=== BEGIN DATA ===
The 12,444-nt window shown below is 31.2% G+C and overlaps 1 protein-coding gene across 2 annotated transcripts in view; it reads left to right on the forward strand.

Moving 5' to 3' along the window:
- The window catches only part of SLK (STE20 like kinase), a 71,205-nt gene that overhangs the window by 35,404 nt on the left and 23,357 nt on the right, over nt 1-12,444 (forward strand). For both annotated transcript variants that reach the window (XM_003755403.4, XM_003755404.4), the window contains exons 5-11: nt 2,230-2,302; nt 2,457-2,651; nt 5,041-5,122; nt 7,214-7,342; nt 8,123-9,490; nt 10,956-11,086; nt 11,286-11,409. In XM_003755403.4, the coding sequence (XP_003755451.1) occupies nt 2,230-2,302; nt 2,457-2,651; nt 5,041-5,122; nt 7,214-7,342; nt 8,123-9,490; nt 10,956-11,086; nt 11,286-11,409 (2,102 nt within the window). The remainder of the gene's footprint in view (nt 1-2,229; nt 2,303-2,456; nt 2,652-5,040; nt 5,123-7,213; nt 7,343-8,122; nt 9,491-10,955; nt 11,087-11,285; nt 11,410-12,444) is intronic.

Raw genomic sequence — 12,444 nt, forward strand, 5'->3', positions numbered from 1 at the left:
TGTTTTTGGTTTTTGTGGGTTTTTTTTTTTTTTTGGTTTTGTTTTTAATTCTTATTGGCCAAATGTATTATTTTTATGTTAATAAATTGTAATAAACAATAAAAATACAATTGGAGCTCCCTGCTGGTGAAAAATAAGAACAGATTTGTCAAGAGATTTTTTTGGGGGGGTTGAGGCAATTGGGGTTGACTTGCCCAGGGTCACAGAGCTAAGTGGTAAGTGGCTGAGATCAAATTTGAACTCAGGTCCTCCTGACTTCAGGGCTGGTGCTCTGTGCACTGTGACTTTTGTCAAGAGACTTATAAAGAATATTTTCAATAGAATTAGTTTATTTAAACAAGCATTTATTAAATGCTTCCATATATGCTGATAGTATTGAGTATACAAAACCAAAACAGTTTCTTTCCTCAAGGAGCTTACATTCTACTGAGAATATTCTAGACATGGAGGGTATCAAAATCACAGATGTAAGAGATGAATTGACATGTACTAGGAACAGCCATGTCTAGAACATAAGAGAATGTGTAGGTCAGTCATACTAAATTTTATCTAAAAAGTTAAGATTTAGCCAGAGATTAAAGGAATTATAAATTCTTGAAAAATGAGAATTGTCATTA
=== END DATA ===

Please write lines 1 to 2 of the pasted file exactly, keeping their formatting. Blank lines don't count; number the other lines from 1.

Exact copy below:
The 12,444-nt window shown below is 31.2% G+C and overlaps 1 protein-coding gene across 2 annotated transcripts in view; it reads left to right on the forward strand.

Moving 5' to 3' along the window: